As for the "you won't have time to be so precious" bullshit, my DSIL has 4, and is elsewise also very busy. Even her youngest(4) has impeccable manners. Won't have time, and can't be arsed are two very different things.

Er, in other words, YANBU!

1Veryhungrycaterpillar Sun 23-Jun-13 20:14:09

I have 3 children and they stick to a regular routine etc I think the more children you have the more important that becomes to avoid descending into chaos, my MIL in BIL always wanted to give my first baby kettle chips and always used to say knowingly just wait until you have your second and it's a load of all crap, you may become more relaxed in some areas but stuff like juice in a bottle will always feel wrong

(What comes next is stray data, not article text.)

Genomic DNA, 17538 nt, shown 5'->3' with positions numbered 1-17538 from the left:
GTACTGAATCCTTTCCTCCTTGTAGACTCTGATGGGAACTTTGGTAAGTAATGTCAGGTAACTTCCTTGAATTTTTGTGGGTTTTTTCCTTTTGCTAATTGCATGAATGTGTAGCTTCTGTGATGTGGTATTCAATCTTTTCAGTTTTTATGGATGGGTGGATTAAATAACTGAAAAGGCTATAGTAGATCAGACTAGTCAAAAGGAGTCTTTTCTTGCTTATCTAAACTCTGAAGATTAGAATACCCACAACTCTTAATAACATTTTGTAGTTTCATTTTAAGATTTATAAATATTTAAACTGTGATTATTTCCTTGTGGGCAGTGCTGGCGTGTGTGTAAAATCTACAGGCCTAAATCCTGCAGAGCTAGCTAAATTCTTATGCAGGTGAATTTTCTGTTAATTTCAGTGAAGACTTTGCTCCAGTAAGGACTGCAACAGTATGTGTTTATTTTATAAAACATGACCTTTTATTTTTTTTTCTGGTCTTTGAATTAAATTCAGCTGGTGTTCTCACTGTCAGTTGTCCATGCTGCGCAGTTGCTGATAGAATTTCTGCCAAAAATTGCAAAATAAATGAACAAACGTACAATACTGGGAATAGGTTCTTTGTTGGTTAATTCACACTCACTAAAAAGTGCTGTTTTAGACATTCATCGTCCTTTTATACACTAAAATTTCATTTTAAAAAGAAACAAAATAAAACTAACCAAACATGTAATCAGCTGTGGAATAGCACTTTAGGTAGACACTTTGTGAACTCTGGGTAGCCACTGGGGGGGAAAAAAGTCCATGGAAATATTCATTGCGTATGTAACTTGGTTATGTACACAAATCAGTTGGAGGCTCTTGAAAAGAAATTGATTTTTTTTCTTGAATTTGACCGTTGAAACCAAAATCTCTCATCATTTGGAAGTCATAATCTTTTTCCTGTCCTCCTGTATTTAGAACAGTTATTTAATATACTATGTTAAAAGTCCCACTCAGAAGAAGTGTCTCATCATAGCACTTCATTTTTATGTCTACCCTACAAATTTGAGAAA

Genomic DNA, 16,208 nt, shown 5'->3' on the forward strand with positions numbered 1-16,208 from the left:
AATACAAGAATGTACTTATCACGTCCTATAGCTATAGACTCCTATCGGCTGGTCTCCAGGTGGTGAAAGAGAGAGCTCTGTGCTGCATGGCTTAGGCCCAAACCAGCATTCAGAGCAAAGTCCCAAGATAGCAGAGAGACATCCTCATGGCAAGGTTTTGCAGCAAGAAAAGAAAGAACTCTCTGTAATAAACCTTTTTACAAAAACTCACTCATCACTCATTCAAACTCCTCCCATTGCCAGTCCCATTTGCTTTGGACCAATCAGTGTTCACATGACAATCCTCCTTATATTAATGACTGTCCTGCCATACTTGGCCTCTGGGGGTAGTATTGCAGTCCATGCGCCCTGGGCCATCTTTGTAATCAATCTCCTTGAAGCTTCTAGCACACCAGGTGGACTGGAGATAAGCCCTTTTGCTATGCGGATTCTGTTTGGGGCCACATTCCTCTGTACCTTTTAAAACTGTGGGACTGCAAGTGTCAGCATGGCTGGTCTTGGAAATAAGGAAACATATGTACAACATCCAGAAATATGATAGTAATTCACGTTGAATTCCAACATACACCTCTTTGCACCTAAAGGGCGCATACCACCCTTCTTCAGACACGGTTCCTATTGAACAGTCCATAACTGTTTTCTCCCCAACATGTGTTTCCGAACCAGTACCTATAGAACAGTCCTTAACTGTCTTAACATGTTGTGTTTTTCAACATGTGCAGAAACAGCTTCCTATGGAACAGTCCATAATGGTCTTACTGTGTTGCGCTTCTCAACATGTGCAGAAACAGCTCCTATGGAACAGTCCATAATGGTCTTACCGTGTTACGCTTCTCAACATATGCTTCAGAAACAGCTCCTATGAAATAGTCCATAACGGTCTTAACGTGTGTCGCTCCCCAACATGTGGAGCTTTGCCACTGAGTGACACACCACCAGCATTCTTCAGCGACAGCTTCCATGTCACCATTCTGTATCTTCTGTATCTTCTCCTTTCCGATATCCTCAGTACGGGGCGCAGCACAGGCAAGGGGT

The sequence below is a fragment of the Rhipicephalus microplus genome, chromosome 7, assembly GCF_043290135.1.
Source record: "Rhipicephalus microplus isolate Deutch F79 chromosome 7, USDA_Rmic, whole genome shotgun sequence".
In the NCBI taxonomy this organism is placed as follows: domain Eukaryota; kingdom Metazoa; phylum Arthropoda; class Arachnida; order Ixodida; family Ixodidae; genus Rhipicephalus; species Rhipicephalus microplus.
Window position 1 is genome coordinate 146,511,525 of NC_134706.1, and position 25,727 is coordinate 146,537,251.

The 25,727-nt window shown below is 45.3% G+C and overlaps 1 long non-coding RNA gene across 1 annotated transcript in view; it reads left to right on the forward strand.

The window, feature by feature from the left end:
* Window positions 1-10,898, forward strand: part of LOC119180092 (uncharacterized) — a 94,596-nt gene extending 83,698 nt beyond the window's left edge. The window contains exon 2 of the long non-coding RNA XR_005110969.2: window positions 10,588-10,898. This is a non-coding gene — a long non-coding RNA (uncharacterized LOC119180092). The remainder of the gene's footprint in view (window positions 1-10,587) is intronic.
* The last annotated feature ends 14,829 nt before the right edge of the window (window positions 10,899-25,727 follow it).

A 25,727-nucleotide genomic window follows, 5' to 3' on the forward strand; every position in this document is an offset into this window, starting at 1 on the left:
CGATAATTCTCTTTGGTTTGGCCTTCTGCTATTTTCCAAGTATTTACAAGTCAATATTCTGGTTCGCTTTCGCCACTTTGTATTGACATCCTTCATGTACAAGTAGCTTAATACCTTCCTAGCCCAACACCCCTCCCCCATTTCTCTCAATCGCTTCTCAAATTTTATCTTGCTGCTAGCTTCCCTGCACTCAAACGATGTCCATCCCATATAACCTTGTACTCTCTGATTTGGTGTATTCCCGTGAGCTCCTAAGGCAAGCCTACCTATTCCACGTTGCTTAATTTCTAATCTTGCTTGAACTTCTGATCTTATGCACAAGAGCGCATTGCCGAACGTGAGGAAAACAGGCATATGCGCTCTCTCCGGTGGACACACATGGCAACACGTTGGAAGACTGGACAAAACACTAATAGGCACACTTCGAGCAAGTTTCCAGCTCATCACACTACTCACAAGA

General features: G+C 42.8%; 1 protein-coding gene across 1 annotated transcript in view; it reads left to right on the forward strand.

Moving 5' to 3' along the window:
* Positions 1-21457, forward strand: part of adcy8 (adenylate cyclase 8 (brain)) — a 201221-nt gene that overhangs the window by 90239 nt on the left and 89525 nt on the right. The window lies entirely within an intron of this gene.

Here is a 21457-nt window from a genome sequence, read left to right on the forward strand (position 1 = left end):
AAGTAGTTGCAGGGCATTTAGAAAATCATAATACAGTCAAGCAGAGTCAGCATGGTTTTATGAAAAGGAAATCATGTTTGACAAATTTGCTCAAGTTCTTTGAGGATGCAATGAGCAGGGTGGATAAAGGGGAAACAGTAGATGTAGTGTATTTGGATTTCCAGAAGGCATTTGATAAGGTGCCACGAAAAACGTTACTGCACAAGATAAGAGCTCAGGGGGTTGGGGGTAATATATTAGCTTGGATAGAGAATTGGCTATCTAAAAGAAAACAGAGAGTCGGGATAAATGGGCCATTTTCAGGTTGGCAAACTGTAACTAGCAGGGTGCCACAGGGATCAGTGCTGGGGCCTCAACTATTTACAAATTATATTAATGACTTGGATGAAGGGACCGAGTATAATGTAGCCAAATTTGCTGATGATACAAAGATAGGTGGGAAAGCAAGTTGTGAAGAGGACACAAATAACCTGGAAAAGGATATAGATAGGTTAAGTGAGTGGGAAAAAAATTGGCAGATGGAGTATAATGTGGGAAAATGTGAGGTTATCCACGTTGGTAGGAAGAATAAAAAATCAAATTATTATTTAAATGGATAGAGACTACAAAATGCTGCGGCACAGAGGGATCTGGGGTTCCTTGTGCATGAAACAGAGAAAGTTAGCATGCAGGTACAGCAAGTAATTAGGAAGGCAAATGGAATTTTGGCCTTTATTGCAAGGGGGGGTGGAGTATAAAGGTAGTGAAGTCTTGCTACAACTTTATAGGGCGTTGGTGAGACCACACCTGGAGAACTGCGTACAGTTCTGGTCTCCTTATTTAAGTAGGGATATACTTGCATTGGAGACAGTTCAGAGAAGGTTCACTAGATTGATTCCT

wakeupandsmellthecoffee Sun 23-Jun-13 20:15:03

I agree with all the things you do .But having to re teach the word thankyou after having taught him ta is a pain .

wakeupandsmellthecoffee Sun 23-Jun-13 20:15:18

I agree with all the things you do .But having to re teach the word thankyou after having taught him ta is a pain .

TippiShagpile Sun 23-Jun-13 20:15:23

My children are 7 and 8.

They go to bed at 7 pm and always have done.

I think your dp is right, too. they think you're criticizing them.

fwiw, the examples you've quoted (dd is also 18mo)
no wonder you don't want juice in a bottle! how to ruin teeth. dd doesn't have juice at all.
strict bedtime - you've git a baby on the way, you wsnt the transition to be as easy as possible and making sure ds has a sensible routine is a good idea.
manners - the earlier you stsrt the more they'll just be a natural way they behave. as I take dd to work every day in my shop, one of her first words was thank you (and in context too) mainly because she watches me and customers always saying thank you when things are passed to the other person.

Flobbadobs Sun 23-Jun-13 20:21:22